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Suppose $p$ and $q$ are finite dimensional probability vectors of dimension $d$. Define also the uniform probability vector $u$ for which $u_i = 1/d$. The Shannon entropy for vector $a$ is defined as

$$S(a) = -\sum_i a_i\log a_i,$$

with $0\log 0 = 0$. The following inequality is a conjecture for $\lambda\in [0, 1]$ $$|S(p) - S(q)| \geq |S((1-\lambda) p + \lambda u) - S((1-\lambda) q + \lambda u)| \tag{1}$$

It seems intuitive to me - mixing with the uniform probability vector makes the entropy difference smaller since the state is closer to the uniform probability vector. I'm not sure how to prove this. I also could not find a numerical counterexample.

Can one prove (1) or find a counterexample?

Possibly useful facts

1) The Shannon entropy is concave so $S(\alpha p + (1-\alpha)q) \geq \alpha S(p) + (1-\alpha)S(q)$

2) Tha maximum value of the Shannon entropy is achieved by $u$. $S(u) \geq S(a) \ \ \forall a$ and $S(u) = \log(d)$

Argument for d=2

Let $p' = (1-\lambda) p + \lambda u$ and $q' = (1-\lambda) q + \lambda u$. Let us assume without loss of generality that $S(p) \geq S(q)$.

$$S(p') - S(p) = \int_0^\lambda \frac{dS((1-\lambda') p + \lambda' u)}{d\lambda'} d\lambda'$$

$$S(q') - S(q) = \int_0^\lambda \frac{dS((1-\lambda') q + \lambda' u)}{d\lambda'} d\lambda'$$

For fixed $\lambda'$, we have $S((1-\lambda') p + \lambda' u) \geq S((1-\lambda') q + \lambda' u)$ and since entropy is a concave function $\frac{dS((1-\lambda') p + \lambda' u)}{d\lambda'} \leq \frac{dS((1-\lambda') q + \lambda' u)}{d\lambda'}$.

Hence, we have $S(p') - S(p) \leq S(q') - S(q)$ or after rearranging

$$S(p) - S(q) \geq S(p') - S(q')$$

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    $\begingroup$ This is nice. I haven't found any proof for it, but I wonder if there is a clean proof. Have you proven it for $d=2$? I coded, and it seems like the conjecture is true for $d=2$. $\endgroup$ Nov 10, 2019 at 22:15
  • $\begingroup$ @mathworker21 for $d=2$, I think I have an argument but this doesn't extend very well to higher $d$. $\endgroup$ Nov 11, 2019 at 17:36
  • $\begingroup$ what does "very well" mean? are you saying that it does extend to higher $d$? $\endgroup$ Nov 12, 2019 at 1:24
  • $\begingroup$ @mathworker21, I have added the argument for $d=2$ but it's not clear to me if it extends to all $d$. $\endgroup$ Nov 12, 2019 at 1:37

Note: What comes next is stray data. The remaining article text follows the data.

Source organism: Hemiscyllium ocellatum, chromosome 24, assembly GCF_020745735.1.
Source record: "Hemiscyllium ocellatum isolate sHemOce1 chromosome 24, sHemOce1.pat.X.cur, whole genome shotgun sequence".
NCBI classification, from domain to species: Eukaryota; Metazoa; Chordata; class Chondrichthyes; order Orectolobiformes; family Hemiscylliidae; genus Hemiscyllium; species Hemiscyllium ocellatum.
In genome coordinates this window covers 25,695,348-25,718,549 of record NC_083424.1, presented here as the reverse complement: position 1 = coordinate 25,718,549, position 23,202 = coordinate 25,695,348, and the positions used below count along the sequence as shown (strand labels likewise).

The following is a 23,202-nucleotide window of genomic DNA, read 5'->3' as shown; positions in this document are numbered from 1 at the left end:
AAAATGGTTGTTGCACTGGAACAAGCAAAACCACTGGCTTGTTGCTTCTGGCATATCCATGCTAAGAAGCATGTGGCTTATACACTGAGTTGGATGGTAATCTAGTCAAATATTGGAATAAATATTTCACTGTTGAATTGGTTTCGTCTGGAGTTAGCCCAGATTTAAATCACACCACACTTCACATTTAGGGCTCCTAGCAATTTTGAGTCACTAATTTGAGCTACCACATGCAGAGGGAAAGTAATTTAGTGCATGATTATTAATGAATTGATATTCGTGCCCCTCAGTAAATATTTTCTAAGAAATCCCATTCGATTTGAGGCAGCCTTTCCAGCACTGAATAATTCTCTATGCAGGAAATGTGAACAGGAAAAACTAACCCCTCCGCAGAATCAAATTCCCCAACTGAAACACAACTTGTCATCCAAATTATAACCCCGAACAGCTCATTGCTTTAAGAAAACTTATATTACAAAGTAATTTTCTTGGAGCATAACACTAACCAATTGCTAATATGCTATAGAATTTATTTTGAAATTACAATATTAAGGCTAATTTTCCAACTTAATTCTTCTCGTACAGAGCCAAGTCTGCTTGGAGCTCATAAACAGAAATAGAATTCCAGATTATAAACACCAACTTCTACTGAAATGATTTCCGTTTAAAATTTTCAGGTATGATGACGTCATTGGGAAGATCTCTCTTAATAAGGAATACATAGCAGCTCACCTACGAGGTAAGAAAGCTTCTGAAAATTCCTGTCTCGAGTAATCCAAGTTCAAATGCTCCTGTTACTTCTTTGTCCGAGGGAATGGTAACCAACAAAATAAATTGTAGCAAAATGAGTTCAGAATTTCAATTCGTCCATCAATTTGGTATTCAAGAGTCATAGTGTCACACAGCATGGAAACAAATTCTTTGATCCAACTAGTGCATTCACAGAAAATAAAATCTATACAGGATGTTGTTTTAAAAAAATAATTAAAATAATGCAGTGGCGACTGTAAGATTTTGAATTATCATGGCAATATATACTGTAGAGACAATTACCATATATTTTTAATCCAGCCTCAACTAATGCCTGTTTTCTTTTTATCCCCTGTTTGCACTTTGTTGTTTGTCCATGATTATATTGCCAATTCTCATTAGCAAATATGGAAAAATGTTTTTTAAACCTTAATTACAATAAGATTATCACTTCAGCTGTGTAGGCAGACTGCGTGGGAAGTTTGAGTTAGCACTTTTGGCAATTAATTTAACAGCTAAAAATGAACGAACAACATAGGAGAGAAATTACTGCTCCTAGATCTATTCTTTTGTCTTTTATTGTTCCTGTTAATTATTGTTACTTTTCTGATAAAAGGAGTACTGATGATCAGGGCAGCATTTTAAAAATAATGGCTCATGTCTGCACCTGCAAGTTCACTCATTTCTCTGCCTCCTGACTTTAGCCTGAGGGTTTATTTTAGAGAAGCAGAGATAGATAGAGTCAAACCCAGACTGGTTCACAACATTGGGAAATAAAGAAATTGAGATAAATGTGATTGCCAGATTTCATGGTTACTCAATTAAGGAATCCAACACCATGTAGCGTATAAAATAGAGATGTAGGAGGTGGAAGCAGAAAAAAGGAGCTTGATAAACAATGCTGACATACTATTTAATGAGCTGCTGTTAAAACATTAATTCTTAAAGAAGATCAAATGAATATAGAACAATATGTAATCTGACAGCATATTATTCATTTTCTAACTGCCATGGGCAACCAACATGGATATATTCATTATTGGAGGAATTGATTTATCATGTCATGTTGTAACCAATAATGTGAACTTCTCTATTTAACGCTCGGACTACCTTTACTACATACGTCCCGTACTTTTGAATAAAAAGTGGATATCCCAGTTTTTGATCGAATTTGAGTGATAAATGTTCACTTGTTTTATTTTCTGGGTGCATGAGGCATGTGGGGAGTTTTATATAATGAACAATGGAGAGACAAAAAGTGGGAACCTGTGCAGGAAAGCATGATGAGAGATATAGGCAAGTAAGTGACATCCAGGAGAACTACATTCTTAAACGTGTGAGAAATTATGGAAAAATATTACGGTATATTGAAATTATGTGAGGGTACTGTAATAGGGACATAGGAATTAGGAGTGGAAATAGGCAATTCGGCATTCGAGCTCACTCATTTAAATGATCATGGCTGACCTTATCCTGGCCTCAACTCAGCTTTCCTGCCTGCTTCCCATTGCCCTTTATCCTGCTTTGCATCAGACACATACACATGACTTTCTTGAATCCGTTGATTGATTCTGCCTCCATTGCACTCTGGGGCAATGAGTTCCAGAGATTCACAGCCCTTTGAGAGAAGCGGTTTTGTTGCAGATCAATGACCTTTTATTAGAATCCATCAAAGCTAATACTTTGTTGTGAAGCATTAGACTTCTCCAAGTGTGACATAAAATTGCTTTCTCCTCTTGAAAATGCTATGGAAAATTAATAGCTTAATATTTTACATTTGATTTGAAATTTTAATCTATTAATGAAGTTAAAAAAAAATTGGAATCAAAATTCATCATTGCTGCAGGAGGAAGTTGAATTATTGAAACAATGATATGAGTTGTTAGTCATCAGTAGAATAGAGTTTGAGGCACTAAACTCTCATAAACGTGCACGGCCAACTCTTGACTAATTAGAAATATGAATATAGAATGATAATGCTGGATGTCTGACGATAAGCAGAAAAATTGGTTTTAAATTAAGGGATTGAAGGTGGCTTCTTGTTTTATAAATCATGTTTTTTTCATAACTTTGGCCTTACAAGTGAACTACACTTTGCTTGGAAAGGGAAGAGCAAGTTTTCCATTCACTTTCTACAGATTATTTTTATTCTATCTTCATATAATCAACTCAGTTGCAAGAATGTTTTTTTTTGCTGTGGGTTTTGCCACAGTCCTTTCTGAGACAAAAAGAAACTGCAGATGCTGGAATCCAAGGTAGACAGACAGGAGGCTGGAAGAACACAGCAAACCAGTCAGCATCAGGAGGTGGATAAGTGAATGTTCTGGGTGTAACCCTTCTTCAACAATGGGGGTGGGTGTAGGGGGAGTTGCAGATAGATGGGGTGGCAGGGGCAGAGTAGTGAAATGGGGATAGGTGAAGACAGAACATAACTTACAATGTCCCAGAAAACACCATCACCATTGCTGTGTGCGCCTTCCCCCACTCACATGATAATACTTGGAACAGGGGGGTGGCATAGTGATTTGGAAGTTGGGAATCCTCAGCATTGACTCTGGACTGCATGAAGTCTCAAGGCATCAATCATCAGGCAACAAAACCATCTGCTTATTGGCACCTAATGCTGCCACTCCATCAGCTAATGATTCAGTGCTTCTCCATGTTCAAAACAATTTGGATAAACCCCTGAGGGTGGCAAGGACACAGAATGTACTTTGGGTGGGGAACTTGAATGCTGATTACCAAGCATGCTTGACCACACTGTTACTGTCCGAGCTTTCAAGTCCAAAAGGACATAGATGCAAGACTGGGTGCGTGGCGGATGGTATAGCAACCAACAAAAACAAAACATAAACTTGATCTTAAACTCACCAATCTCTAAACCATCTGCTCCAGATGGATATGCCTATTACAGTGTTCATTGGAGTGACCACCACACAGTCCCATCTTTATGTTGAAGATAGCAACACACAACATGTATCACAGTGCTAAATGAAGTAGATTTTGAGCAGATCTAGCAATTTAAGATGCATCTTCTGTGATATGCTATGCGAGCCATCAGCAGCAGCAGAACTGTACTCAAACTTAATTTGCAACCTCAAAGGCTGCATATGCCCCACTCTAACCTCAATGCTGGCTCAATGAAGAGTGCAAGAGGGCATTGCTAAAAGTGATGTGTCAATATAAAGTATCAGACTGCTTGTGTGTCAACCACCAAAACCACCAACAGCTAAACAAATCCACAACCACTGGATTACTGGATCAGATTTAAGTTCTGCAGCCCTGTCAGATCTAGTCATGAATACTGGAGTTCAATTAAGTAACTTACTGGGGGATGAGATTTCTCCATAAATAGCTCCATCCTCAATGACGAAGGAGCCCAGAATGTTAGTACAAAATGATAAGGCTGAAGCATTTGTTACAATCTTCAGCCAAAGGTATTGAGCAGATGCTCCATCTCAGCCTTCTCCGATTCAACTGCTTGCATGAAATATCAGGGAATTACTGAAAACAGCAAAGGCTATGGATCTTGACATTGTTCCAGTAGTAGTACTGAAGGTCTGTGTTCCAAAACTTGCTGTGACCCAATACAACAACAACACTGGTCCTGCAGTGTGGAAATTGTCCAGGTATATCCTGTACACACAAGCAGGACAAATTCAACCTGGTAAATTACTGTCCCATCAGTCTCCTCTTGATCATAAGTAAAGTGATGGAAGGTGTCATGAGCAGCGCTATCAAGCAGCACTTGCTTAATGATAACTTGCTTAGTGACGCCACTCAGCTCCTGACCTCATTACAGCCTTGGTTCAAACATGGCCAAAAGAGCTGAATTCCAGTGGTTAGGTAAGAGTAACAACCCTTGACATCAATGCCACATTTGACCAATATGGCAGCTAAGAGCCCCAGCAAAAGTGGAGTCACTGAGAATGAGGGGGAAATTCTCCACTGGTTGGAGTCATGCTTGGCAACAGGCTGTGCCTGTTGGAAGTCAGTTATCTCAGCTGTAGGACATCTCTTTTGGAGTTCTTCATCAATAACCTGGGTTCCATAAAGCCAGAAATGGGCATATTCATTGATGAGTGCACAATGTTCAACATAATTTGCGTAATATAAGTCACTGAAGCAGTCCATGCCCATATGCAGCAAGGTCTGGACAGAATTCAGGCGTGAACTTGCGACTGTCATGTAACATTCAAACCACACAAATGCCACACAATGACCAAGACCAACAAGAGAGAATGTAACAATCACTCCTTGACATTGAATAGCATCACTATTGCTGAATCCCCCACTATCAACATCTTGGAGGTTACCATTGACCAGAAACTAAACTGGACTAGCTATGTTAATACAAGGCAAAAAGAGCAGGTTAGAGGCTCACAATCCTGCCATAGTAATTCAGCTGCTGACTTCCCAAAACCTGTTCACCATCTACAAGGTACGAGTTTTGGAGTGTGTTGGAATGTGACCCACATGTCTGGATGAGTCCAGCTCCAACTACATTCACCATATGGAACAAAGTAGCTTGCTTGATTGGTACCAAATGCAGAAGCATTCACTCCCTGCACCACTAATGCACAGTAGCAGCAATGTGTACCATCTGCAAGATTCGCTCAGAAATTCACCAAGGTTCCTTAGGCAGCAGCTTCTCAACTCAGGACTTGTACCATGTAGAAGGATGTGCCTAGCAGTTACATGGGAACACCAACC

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    $\begingroup$ where in that argument did you use $d=2$? $\endgroup$ Nov 12, 2019 at 2:51

1 Answer 1

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Consider $\lambda = 0.01$ and $$p = [0.6742, 0.2737, 0.0521],\ q = [0.6833, 0.2596, 0.0571]$$ Then $S(p) - S(q) = 0.0005725$. We have $$(1-\lambda) p + \lambda u = [0.6708, 0.2743, 0.0549], \ (1-\lambda) q + \lambda u = [0.6798, 0.2603, 0.0599] $$ and $S((1-\lambda) p + \lambda u) - S((1-\lambda) q + \lambda u) = 0.0006494 > S(p)-S(q)$ as desired.

More formally, let $p,q$ have the same entropy and $d>2$. Suppose the claim holds. Then, for any $\lambda \in [0,1]$ we must have $$S((1-\lambda) p + \lambda u) - S((1-\lambda) q + \lambda u) = 0 $$ Consider the function $f(\lambda) = S((1-\lambda) p + \lambda u)$. For small $\lambda$, we have that $f(\lambda) \approx f(0) + \lambda f'(0)$. We compute \begin{align} f'(\lambda) &= - \frac{d}{d\lambda} \sum \Big((1-\lambda)a_i+\frac{\lambda}{d}\Big)\log\Big((1-\lambda)a_i+\frac{\lambda}{d}\Big) \\\\ &= -\sum \Big(\frac{1}{d}-a_i \Big)\log\Big((1-\lambda)a_i+\frac{\lambda}{d}\Big)+\Big(\frac{1}{d}-a_i \Big) \\\\ \implies f'(0) &= -S(p) - \frac{1}{d}\sum \log a_i \end{align} For $p,q$ distinct with the same entropy, we then have that for $\lambda$ small $$S((1-\lambda) p + \lambda u) - S((1-\lambda) q + \lambda u) \approx \frac{\lambda}{d} (- \sum \log a_i +\sum \log b_i)$$ Therefore, if $\sum \log a_i \not= \sum \log b_i$, we can find $\lambda$ small so that $S((1-\lambda) p + \lambda u) - S((1-\lambda) q + \lambda u) \not=0$. Note that such $p,q$ exist iff $d>2$. If $d=2$, then $S(p) = S(q)$ implies that $p=q$ modulo permutation of the indices.

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    $\begingroup$ I get $0.000732647$ for the smoothed version (still works). It also works for $\lambda=0.5$ $\endgroup$
    – leonbloy
    Nov 12, 2019 at 3:53
  • $\begingroup$ @AkshatAgrawal do you mean "$d > 2$" when you say "$d > 3$" at the end of your answer? $\endgroup$ Nov 12, 2019 at 9:13
  • $\begingroup$ you're right, fixed $\endgroup$ Nov 12, 2019 at 9:26

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